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Solar storms could cause power disruptions

A rare solar flare erupted from the sun on December 28 and is headed toward Earth at millions of miles per hour. The storm could create problems with technology while putting on an atmospheric show for some.

Scientists are on watch for the G3 level geomagnetic storm which is expected to hit Earth Wednesday and last through New Year’s Eve.

“The G3 is level three on a scale of one to six of geomagnetic activity,” said Terry Onsager, a physicist with the NOAA Space Weather Prediction Center. “That’s a measure of how much the Earth’s magnetic field on the ground gets disturbed.”

The solar event is considered moderate but still powerful enough to create some disturbance with technology.

“[The solar event] can drive currents through the power grid system that causes various issues with power generation and transmission,” said, Onsager.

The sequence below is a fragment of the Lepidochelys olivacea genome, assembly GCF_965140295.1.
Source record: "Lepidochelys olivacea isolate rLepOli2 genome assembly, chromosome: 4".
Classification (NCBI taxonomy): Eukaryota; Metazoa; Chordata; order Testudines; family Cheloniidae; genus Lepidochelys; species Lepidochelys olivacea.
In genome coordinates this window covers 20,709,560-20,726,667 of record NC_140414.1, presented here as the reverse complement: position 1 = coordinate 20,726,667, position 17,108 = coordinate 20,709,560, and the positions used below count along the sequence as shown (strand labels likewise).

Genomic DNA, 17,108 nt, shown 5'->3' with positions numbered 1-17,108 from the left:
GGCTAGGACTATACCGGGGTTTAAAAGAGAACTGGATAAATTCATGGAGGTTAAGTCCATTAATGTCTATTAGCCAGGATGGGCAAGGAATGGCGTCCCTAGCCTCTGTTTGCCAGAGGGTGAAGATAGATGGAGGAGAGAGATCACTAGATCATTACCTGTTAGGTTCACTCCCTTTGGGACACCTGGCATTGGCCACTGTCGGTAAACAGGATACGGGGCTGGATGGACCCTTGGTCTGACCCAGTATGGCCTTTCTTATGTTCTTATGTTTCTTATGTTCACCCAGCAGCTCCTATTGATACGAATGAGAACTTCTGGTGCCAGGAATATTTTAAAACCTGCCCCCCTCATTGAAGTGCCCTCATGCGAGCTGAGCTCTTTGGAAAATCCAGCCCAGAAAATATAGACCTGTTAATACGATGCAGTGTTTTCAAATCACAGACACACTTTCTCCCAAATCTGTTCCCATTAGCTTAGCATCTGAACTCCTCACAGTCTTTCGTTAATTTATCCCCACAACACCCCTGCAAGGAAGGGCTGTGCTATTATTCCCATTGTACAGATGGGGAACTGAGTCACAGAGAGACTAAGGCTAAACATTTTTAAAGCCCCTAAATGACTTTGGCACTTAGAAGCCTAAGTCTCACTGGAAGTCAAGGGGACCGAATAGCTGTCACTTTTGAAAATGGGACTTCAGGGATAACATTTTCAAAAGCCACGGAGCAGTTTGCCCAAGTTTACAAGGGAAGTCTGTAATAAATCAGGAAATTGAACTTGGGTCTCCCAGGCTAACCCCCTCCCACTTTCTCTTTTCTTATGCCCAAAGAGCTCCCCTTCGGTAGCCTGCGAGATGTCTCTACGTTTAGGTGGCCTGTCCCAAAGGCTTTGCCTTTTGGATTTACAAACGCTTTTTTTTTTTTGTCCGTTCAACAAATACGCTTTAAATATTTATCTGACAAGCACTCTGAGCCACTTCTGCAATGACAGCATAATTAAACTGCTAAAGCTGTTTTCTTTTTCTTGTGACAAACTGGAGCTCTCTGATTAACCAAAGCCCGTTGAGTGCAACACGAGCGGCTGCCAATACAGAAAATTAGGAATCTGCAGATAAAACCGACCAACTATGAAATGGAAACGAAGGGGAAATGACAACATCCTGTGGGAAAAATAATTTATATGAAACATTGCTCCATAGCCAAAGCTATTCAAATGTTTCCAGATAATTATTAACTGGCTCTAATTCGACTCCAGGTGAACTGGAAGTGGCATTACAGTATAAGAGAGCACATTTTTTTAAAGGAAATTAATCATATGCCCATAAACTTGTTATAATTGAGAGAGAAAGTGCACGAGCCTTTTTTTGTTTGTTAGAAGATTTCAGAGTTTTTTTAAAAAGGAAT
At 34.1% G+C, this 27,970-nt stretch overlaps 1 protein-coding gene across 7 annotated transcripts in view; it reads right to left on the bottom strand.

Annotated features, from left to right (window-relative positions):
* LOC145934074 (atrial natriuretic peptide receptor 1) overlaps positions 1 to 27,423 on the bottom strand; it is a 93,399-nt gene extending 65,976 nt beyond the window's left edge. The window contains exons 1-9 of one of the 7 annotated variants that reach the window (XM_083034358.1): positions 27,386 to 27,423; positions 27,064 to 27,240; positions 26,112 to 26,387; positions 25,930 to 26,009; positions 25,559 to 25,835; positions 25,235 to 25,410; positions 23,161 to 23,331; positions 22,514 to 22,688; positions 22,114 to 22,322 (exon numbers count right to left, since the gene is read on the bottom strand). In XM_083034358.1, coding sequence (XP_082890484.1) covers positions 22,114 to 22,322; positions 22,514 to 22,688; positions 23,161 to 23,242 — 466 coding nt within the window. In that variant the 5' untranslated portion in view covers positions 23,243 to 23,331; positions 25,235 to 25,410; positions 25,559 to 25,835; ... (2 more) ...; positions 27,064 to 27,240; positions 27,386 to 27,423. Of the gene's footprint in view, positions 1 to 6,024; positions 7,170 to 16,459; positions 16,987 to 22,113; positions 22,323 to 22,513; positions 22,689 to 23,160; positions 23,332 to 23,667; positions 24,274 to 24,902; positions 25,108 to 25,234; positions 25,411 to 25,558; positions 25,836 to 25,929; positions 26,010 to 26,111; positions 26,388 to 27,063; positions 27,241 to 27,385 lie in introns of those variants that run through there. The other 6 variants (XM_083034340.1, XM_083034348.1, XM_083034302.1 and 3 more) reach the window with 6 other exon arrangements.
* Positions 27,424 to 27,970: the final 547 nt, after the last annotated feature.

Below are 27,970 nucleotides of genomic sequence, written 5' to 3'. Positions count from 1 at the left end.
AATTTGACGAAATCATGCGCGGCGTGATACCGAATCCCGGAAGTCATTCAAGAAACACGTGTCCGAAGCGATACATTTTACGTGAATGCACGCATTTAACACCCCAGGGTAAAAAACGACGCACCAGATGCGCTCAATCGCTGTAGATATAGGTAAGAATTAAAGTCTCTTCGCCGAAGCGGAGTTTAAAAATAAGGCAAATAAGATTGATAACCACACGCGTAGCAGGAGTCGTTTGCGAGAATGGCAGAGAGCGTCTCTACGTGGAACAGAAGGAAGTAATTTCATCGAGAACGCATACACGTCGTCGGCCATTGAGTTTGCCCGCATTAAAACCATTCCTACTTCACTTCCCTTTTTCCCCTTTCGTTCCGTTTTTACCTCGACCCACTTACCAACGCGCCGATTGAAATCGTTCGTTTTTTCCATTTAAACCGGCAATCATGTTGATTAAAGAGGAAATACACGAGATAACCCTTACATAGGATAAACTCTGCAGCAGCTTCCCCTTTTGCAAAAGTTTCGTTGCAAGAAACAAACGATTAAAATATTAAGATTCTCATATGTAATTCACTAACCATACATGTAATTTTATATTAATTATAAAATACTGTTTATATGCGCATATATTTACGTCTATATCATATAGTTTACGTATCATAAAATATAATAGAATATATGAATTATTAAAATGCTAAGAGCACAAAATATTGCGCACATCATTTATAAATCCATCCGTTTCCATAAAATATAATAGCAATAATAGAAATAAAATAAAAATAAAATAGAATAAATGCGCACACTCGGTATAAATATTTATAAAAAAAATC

Power grids could also be impacted. Officials with NV Energy said crews are on standby should anything happen.

A solar event of this size even has the capability of compromising GPS signals that many people depend on for personal navigation. However, experts don’t expect that interference to get you too off-target.

In a rare display not visible from Las Vegas, this solar storm could put on a stunning show for at least part of the country, pushing the Northern Lights as far south as Oregon, Iowa, and Pennsylvania.

“Certainly a storm of this magnitude would cause spectacular Aurora borealis at the high latitudes but, of course, it has to be night,” said Onsager.

This would mark the third time Earth has seen a solar event of this size in 2015.

The Space Weather Prediction Center at NOAA expects the solar storm to hit within the next few hours but the “storm watch” has been extended all the way through New Year’s Eve.

You can find updates on the geomagnetic storm at the Space Weather Prediction Center website.


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